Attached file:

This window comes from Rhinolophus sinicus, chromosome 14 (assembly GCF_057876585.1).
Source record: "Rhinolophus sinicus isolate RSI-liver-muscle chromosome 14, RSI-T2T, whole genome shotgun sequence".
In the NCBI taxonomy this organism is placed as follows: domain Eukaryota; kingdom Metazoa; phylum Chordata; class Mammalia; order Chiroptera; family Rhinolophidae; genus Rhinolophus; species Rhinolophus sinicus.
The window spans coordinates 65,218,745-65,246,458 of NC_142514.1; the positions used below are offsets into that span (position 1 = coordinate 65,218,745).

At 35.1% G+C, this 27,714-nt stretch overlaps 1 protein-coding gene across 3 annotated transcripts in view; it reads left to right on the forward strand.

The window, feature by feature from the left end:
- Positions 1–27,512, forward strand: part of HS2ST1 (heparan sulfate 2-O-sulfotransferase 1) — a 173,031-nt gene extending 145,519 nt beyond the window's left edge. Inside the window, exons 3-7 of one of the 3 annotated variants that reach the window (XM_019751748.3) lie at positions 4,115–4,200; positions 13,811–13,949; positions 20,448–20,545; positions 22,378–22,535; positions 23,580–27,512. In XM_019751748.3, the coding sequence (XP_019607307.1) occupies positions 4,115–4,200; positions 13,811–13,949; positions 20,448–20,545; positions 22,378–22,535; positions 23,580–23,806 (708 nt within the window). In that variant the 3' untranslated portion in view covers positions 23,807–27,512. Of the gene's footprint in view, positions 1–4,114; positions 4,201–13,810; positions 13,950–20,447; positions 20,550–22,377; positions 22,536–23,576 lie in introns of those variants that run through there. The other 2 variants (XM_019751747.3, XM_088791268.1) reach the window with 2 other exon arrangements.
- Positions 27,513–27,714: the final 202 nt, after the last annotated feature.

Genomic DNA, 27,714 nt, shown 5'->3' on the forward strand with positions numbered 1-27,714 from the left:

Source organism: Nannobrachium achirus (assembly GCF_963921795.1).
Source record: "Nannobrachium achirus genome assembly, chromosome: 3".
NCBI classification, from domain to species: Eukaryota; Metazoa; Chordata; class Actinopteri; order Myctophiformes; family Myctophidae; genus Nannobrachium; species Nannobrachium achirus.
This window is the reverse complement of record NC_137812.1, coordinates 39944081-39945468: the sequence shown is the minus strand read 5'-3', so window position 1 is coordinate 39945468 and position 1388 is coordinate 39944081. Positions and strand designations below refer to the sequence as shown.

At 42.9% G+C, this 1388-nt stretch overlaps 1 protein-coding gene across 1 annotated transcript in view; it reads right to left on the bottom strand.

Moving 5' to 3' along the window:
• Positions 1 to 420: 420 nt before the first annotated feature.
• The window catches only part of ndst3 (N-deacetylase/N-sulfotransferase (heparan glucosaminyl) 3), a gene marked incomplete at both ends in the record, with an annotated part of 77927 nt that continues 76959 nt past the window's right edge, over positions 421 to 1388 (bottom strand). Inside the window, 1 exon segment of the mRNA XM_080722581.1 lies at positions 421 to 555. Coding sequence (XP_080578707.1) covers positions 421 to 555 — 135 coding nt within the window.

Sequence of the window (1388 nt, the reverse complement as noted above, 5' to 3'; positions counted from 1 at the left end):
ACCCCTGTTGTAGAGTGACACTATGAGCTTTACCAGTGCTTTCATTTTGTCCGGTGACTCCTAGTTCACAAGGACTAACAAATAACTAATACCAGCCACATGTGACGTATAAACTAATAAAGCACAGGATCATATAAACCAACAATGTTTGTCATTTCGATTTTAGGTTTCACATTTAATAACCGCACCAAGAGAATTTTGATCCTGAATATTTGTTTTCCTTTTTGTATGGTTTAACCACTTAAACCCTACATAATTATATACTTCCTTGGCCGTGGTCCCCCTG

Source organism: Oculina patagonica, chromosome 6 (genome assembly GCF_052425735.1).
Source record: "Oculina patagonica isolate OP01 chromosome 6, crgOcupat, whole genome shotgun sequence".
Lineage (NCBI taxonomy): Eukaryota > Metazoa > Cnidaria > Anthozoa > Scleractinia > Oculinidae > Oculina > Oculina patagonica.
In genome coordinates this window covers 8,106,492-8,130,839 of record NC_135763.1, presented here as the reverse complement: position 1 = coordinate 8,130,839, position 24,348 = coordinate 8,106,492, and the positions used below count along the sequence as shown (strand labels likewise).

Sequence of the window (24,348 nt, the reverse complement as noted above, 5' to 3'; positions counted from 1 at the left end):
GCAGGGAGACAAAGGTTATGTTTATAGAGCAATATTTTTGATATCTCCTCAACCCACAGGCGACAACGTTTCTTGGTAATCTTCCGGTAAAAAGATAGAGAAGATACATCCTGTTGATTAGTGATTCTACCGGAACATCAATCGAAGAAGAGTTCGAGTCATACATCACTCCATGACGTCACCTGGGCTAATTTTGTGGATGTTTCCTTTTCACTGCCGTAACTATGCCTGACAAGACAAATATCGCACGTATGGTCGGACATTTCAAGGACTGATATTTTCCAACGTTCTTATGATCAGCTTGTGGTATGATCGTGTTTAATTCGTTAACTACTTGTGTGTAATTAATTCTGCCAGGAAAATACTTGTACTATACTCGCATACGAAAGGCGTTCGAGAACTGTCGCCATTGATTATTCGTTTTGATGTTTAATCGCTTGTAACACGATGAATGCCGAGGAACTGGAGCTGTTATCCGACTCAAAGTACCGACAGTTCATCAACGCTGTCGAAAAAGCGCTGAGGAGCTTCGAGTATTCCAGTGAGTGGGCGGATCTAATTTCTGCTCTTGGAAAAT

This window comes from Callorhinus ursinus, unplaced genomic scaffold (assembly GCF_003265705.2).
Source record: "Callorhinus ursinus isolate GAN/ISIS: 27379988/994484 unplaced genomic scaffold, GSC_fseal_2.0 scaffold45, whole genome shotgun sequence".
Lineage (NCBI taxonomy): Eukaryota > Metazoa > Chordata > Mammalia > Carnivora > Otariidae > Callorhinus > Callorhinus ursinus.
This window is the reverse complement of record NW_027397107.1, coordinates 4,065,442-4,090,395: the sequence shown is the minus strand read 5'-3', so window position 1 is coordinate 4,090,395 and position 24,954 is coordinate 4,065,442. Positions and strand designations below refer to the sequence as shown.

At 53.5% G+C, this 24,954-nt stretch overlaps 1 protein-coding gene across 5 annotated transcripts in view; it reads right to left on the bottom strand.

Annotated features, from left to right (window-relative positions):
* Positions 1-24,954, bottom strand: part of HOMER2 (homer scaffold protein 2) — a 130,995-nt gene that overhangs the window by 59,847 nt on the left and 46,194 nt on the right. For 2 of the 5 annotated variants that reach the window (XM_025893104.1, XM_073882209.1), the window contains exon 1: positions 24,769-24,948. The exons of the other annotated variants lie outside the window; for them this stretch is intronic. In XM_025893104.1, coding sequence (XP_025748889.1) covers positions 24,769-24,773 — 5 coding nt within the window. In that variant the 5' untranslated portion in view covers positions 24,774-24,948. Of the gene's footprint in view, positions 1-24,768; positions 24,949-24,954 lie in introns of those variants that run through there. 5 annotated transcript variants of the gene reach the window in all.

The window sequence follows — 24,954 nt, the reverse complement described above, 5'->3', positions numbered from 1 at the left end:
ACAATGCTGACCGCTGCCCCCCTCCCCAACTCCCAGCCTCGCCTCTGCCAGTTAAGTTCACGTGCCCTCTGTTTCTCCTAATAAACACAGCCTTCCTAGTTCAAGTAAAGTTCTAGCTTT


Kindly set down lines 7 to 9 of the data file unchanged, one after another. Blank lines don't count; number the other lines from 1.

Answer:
- Positions 1–27,512, forward strand: part of HS2ST1 (heparan sulfate 2-O-sulfotransferase 1) — a 173,031-nt gene extending 145,519 nt beyond the window's left edge. Inside the window, exons 3-7 of one of the 3 annotated variants that reach the window (XM_019751748.3) lie at positions 4,115–4,200; positions 13,811–13,949; positions 20,448–20,545; positions 22,378–22,535; positions 23,580–27,512. In XM_019751748.3, the coding sequence (XP_019607307.1) occupies positions 4,115–4,200; positions 13,811–13,949; positions 20,448–20,545; positions 22,378–22,535; positions 23,580–23,806 (708 nt within the window). In that variant the 3' untranslated portion in view covers positions 23,807–27,512. Of the gene's footprint in view, positions 1–4,114; positions 4,201–13,810; positions 13,950–20,447; positions 20,550–22,377; positions 22,536–23,576 lie in introns of those variants that run through there. The other 2 variants (XM_019751747.3, XM_088791268.1) reach the window with 2 other exon arrangements.
- Positions 27,513–27,714: the final 202 nt, after the last annotated feature.

Genomic DNA, 27,714 nt, shown 5'->3' on the forward strand with positions numbered 1-27,714 from the left: